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    2:05.100 @ CVR CCW - 1/16/11
    1:58.151 @ CVR CW - 5/5/13
    1:25.56x @ WSIR - 10/13/13
    1:23.128 @ SOW CW - 7/27/14
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  7. #127
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    Qoes XS have mandentory classroom sessions for both beginner and novice drivers with no club license?
    A: Yes they do, and it's some of the best out there. Some of you are fathers with 20 year old sons-that's where the problem really begins. And I agree less than 20 track days you are still a novice. Problem at XS is not the instructors, it's the 20 year old "Race Car" drivers that still think they are indestructible. It does get annoying when Johnny in his Dad's Camaro is trying to pressure you on the warm up lap. But I guess he has to start somewhere. As Darwin would have it, the first time he spins or goes off, let's just hope he doesn't hurt someone else. Although I can see the merit in getting a club license, a track day event is not a racing club, so don't be surprised where there are yahoos there.

    Q:I find it very hard to believe that after 4-6 track days one is qualified to instruct.
    A: So would anyone. This is not true. All of XS instructors are very seasoned drivers, I don't think any of them have less than 5 years. Their chief steward makes a career as a driving instructor and is a top notch guy.

    Q:How many driving schools have you attended for either TT or race to help better your skill and who were they with?
    A: I don't really care too much for the NASA thing, not a fan of Spec Z (I drive a 370). I instead run with POC racing club-a lot of whom are NASA racers. Their system is definitely more formal requiring sign offs/log books/ etc. But it's wheel to wheel racing once they license you. Their instruction is also some of the best out there, and it has more of a racing school twist to it. Me personally I am allowed to run solo in their PDS, but still have a few more things to do in order to get licensed in their time trials. I won't be able to get a W2W race license with them unless I buy a Porsche lol.

    Remember driving in a TT evenet doesn't mean just go fast, there are many other factors as well!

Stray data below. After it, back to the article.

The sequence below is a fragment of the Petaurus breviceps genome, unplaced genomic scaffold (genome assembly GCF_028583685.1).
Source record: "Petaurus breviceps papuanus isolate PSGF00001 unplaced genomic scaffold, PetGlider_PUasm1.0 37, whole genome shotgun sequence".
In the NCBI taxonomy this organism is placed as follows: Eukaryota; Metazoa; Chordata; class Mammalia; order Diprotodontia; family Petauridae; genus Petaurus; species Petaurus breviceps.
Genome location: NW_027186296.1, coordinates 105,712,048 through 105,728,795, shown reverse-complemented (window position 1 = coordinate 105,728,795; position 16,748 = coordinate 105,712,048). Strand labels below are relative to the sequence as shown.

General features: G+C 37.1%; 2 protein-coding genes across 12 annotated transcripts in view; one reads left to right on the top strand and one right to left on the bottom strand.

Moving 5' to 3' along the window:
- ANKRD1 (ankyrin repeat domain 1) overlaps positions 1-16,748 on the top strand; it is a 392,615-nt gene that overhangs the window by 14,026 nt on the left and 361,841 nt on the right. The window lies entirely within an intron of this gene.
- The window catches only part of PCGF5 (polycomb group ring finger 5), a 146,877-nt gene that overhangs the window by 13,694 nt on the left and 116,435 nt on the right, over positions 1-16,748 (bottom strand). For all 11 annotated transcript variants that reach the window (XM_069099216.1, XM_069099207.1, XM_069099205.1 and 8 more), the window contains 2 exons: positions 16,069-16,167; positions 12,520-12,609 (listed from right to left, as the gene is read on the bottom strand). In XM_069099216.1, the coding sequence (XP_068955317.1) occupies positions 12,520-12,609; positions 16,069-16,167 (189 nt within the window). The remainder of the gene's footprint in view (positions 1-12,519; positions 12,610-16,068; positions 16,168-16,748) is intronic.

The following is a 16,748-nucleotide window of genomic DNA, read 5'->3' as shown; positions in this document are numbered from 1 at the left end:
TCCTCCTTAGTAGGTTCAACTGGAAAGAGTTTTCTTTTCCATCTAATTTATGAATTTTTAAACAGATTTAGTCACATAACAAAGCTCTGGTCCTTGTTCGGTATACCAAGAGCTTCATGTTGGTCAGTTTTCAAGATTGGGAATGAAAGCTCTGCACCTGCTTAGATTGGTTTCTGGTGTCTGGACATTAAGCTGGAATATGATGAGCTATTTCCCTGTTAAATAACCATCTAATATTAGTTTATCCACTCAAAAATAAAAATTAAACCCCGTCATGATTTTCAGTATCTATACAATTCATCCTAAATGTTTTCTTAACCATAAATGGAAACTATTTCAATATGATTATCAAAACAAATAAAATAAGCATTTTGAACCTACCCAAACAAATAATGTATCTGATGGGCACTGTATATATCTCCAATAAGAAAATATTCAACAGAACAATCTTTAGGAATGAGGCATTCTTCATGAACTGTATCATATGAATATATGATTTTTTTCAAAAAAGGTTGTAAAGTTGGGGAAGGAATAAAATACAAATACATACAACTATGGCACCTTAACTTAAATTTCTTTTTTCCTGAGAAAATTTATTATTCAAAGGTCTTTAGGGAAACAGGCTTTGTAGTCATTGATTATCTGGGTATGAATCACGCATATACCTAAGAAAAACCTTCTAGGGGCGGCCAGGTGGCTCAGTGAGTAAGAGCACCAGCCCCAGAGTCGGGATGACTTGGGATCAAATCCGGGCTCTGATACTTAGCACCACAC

Yes and you don't win any trophies at track day events. You can say it over and over to someone, but if they don't listen, then you can't help them.

    Thanks for the honest questions. Look I'm 40 years old and I agree with a lot of what people are saying here, but XS is an organization that provides a track day. They are not a racing club. Their staff are awesome people, they have great instruction, I too get tired of Johnny in My Dad's Camaro pressuring me on the warm up lap. But you the driver of your own car make it what it is.
    Last edited by GSS138; 05-16-2014 at 09:48 AM.

  8. #128
    Senior Member 48yota's Avatar
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    Quote Originally Posted by GSS138 View Post
    Qoes XS have mandentory classroom sessions for both beginner and novice drivers with no club license?
    A: Yes they do, and it's some of the best out there. Some of you are fathers with 20 year old sons-that's where the problem really begins. And I agree less than 20 track days you are still a novice. Problem at XS is not the instructors, it's the 20 year old "Race Car" drivers that still think they are indestructible. It does get annoying when Johnny in his Dad's Camaro is trying to pressure you on the warm up lap. But I guess he has to start somewhere. As Darwin would have it, the first time he spins or goes off, let's just hope he doesn't hurt someone else. Although I can see the merit in getting a club license, a track day event is not a racing club, so don't be surprised where there are yahoos there.

    Q:I find it very hard to believe that after 4-6 track days one is qualified to instruct.
    A: So would anyone. This is not true. All of XS instructors are very seasoned drivers, I don't think any of them have less than 5 years. Their chief steward makes a career as a driving instructor and is a top notch guy.

    Q:How many driving schools have you attended for either TT or race to help better your skill and who were they with?
    A: I don't really care too much for the NASA thing, not a fan of Spec Z (I drive a 370). I instead run with POC racing club-a lot of whom are NASA racers. Their system is definitely more formal requiring sign offs/log books/ etc. But it's wheel to wheel racing once they license you. Their instruction is also some of the best out there, and it has more of a racing school twist to it. Me personally I am allowed to run solo in their PDS, but still have a few more things to do in order to get licensed in their time trials. I won't be able to get a W2W race license with them unless I buy a Porsche lol.

    Remember driving in a TT evenet doesn't mean just go fast, there are many other factors as well!

    Yes and you don't win any trophies at track day events. You can say it over and over to someone, but if they don't listen, then you can't help them.

    Thanks for the honest questions. Look I'm 40 years old and I agree with a lot of what people are saying here, but XS is an organization that provides a track day. They are not a racing club. Their staff are awesome people, they have great instruction, I too get tired of Johnny in My Dad's Camaro pressuring me on the warm up lap. But you the driver of your own car make it what it is.
    I'm not saying you are a bad driver I'm simply saying I don't want some asshat newb that has had 6 track days and a club is saying that he is an advanced driver just because he got a fast lap in dad's camaro take me out for making a mistake while passing or getting passed or taking a corner too hot coming back on track causing a major problem. A good instructor will see Johnny in his dads camaro and pull him in and have a "chat" to reel him in. He may not have gone off but causes problems for the others on track...at that point it is safety that must take precedence.